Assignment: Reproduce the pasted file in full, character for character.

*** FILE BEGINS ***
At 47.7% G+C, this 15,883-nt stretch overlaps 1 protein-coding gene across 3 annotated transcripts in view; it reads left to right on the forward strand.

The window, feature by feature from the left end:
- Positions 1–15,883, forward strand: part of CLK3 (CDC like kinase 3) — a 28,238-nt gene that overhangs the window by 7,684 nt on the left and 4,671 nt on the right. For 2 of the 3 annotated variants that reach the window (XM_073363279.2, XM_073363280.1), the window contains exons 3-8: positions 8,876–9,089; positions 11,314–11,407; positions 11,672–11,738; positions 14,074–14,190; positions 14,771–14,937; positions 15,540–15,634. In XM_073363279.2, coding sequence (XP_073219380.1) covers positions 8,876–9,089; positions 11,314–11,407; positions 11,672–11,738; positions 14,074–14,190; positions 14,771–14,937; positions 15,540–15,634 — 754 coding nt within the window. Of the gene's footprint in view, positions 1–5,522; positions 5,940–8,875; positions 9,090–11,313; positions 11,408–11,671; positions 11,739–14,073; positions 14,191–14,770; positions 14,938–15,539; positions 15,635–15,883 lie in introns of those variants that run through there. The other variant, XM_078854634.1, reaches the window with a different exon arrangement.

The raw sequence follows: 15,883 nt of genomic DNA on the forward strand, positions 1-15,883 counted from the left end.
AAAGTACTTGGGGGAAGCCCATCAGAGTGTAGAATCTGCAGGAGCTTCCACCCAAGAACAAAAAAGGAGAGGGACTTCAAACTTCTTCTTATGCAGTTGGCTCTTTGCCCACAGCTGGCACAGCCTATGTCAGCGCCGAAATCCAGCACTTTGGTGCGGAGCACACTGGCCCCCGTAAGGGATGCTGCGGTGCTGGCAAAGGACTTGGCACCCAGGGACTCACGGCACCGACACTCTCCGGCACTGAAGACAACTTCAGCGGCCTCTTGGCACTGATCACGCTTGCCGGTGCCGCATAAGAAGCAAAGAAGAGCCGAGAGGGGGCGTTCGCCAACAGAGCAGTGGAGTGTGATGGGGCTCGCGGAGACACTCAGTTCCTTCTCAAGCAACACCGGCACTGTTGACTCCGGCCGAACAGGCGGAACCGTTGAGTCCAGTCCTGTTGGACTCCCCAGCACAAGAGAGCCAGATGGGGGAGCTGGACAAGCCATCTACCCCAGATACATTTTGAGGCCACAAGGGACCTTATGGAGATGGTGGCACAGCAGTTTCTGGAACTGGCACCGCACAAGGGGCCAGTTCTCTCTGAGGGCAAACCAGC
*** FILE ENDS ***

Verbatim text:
At 47.7% G+C, this 15,883-nt stretch overlaps 1 protein-coding gene across 3 annotated transcripts in view; it reads left to right on the forward strand.

The window, feature by feature from the left end:
- Positions 1–15,883, forward strand: part of CLK3 (CDC like kinase 3) — a 28,238-nt gene that overhangs the window by 7,684 nt on the left and 4,671 nt on the right. For 2 of the 3 annotated variants that reach the window (XM_073363279.2, XM_073363280.1), the window contains exons 3-8: positions 8,876–9,089; positions 11,314–11,407; positions 11,672–11,738; positions 14,074–14,190; positions 14,771–14,937; positions 15,540–15,634. In XM_073363279.2, coding sequence (XP_073219380.1) covers positions 8,876–9,089; positions 11,314–11,407; positions 11,672–11,738; positions 14,074–14,190; positions 14,771–14,937; positions 15,540–15,634 — 754 coding nt within the window. Of the gene's footprint in view, positions 1–5,522; positions 5,940–8,875; positions 9,090–11,313; positions 11,408–11,671; positions 11,739–14,073; positions 14,191–14,770; positions 14,938–15,539; positions 15,635–15,883 lie in introns of those variants that run through there. The other variant, XM_078854634.1, reaches the window with a different exon arrangement.

The raw sequence follows: 15,883 nt of genomic DNA on the forward strand, positions 1-15,883 counted from the left end.
AAAGTACTTGGGGGAAGCCCATCAGAGTGTAGAATCTGCAGGAGCTTCCACCCAAGAACAAAAAAGGAGAGGGACTTCAAACTTCTTCTTATGCAGTTGGCTCTTTGCCCACAGCTGGCACAGCCTATGTCAGCGCCGAAATCCAGCACTTTGGTGCGGAGCACACTGGCCCCCGTAAGGGATGCTGCGGTGCTGGCAAAGGACTTGGCACCCAGGGACTCACGGCACCGACACTCTCCGGCACTGAAGACAACTTCAGCGGCCTCTTGGCACTGATCACGCTTGCCGGTGCCGCATAAGAAGCAAAGAAGAGCCGAGAGGGGGCGTTCGCCAACAGAGCAGTGGAGTGTGATGGGGCTCGCGGAGACACTCAGTTCCTTCTCAAGCAACACCGGCACTGTTGACTCCGGCCGAACAGGCGGAACCGTTGAGTCCAGTCCTGTTGGACTCCCCAGCACAAGAGAGCCAGATGGGGGAGCTGGACAAGCCATCTACCCCAGATACATTTTGAGGCCACAAGGGACCTTATGGAGATGGTGGCACAGCAGTTTCTGGAACTGGCACCGCACAAGGGGCCAGTTCTCTCTGAGGGCAAACCAGC